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The POCO C++ Libraries Blog

Bulletproofing C++ Code

Filed under: Uncategorized by gerhard at 16:37

Sergei Sokolov examines interesting techniques at Dr. Dobbs Journal, that improve the stability and reduce the risks of errors for C++ programming.

Here a short summary.

Step 1. Use Static Analyis

  • Peer code reviews remain the best approach for finding code defects
  • using a human brain to read and understand the code, looking for defects with a fresh eye
  • about 60 percent of defects can be removed via code reviews
  • automated static analysis effectively support this step
  • two types of static analysis exists : pattern matching (based on coding practices or coding policy) and dataflow analysis
  • Effective application of static analysis goes beyond buying the appropriate tools; it also requires the careful application and monitoring of processes

Step 2. Establish a Reliable Regression Base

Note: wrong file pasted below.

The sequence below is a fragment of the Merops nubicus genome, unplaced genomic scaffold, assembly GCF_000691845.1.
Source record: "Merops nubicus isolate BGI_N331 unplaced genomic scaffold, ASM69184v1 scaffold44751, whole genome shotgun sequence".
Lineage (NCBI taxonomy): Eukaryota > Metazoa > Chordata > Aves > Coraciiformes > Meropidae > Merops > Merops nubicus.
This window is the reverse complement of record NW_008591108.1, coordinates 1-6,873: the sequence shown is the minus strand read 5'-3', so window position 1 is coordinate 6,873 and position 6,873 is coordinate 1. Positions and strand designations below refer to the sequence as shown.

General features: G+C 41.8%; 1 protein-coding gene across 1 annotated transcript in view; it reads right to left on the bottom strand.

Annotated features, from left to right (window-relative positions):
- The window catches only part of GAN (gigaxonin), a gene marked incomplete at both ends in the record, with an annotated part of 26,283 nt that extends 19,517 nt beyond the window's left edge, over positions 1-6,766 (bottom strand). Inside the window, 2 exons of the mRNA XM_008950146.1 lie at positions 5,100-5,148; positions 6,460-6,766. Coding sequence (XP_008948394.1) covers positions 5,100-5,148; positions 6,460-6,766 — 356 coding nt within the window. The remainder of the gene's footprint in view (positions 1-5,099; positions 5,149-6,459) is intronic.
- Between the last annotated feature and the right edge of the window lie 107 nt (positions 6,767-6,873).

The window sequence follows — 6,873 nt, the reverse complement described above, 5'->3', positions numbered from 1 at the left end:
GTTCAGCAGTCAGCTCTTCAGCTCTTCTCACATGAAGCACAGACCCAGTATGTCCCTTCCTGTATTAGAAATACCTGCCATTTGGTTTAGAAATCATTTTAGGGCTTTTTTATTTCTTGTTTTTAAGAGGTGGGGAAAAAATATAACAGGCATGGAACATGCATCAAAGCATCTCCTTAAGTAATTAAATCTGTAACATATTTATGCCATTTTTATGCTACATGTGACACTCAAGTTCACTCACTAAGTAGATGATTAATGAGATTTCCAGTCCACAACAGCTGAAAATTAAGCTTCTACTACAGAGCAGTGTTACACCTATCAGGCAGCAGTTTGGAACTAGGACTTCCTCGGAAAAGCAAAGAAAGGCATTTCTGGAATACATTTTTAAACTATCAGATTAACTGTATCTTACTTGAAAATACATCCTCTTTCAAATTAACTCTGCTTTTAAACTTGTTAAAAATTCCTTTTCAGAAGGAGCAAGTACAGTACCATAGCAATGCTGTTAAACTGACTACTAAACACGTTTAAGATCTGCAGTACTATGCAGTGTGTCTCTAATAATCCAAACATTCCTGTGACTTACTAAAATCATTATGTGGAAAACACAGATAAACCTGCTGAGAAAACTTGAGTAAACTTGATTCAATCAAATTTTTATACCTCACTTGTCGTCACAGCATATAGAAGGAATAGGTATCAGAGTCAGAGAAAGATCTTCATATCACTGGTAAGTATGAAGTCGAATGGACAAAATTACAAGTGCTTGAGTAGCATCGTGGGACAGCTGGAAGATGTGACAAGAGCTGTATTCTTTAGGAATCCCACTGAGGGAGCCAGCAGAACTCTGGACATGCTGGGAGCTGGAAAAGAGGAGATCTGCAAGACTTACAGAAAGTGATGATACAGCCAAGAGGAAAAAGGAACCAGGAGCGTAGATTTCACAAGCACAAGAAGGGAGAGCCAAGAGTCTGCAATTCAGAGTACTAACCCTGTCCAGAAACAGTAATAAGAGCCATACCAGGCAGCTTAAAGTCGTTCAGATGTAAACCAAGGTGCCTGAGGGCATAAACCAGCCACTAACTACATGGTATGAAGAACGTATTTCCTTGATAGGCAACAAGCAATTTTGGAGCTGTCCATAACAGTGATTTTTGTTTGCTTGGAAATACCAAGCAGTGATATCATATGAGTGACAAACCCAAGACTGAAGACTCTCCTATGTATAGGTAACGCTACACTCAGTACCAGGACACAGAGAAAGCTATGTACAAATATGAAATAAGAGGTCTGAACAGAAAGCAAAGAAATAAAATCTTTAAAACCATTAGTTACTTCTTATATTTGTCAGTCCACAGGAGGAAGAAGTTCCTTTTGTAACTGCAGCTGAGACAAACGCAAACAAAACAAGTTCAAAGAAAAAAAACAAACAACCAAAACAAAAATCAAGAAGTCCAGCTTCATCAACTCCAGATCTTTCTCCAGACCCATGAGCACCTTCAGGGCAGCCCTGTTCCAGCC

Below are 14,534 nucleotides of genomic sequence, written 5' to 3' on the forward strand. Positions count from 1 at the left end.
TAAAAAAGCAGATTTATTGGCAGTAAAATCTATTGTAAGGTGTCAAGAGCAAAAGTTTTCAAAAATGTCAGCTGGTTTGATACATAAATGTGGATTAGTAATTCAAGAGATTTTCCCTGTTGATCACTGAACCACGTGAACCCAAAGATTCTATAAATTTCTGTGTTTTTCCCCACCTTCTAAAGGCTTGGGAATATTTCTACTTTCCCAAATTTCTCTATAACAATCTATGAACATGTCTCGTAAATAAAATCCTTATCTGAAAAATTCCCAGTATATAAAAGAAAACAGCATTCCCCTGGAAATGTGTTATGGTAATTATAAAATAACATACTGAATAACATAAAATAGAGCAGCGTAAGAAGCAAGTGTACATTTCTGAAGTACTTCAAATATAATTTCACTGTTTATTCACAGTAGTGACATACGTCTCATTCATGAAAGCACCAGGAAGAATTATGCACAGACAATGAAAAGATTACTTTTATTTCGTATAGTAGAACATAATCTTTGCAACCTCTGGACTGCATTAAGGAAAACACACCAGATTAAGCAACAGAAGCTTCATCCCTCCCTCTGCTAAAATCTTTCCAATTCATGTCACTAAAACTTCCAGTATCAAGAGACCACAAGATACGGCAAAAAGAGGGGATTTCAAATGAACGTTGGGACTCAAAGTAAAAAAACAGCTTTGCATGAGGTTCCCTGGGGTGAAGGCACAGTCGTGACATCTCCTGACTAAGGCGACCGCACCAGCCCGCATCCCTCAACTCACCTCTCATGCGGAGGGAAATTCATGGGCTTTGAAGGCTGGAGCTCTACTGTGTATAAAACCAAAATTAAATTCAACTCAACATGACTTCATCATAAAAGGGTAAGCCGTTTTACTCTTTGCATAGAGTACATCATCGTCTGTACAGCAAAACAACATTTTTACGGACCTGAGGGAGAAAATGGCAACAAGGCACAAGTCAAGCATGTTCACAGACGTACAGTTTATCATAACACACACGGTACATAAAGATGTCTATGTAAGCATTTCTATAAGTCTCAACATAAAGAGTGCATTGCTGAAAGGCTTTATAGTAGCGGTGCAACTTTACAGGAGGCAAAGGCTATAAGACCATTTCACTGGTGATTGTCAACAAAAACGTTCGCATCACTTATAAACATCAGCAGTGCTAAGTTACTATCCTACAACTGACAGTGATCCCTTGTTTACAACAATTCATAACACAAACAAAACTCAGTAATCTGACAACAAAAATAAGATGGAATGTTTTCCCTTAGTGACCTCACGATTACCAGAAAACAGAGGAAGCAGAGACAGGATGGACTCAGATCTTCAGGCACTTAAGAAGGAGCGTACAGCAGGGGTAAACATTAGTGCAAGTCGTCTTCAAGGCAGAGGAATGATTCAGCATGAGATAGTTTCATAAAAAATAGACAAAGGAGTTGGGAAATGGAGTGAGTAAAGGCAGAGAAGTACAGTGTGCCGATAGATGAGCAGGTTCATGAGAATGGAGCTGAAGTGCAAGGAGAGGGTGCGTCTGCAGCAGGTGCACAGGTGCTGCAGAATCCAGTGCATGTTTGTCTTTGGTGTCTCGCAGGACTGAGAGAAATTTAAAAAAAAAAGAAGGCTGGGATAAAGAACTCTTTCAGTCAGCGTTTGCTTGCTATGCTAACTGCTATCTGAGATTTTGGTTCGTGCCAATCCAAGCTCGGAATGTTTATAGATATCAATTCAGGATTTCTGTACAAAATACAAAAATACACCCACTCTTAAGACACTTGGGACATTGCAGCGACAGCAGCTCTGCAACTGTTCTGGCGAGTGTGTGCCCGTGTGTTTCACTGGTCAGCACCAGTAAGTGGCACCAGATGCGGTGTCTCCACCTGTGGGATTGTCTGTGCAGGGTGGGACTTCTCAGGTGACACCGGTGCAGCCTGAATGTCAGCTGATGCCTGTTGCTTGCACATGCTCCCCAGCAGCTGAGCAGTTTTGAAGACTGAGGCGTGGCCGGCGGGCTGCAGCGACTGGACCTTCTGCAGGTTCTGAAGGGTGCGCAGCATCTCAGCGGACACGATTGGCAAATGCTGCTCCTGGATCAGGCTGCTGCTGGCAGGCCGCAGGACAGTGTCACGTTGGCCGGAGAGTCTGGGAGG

• in average 25 percent of software defects are introduced while programmers are fixing and changing code during maintenance
  • first create some regression tests before making any code changes
  • There are two approaches to create such a regression test suite. Top-down by identifying the module-under-test’s high-level API and bottom-up by starting from the leaf-level functions and examine the internal paths.
  • support this step by tools capable auto-generating API tests and test coverage.
  • Once the test suite is in place, its execution must be automated so that it can be run on a regular and frequent basis

Step 3. Develop Unit and Regression Tests

  • Once you begin writing code or fixing issues in existing code, there’s no excuse for neglecting to properly test the code you wrote
  • If you have fixed a defect, tests have to be created to verify the fix

Step 4. Static Analysis and Code Review

  • Once the new code passes all the checks, including a clean bill of health from static analysis and regression testing with sufficient coverage, it should be finalized by a team code review
2 Comments »
  1. The name of the guy is actually Sergei Sokolov, not Solkov:)

    Comment by TheRawGod on January 17, 2007, 11:49

  2. Thanx for the info, fixed it :-)

    Comment by peter on January 25, 2007, 10:38

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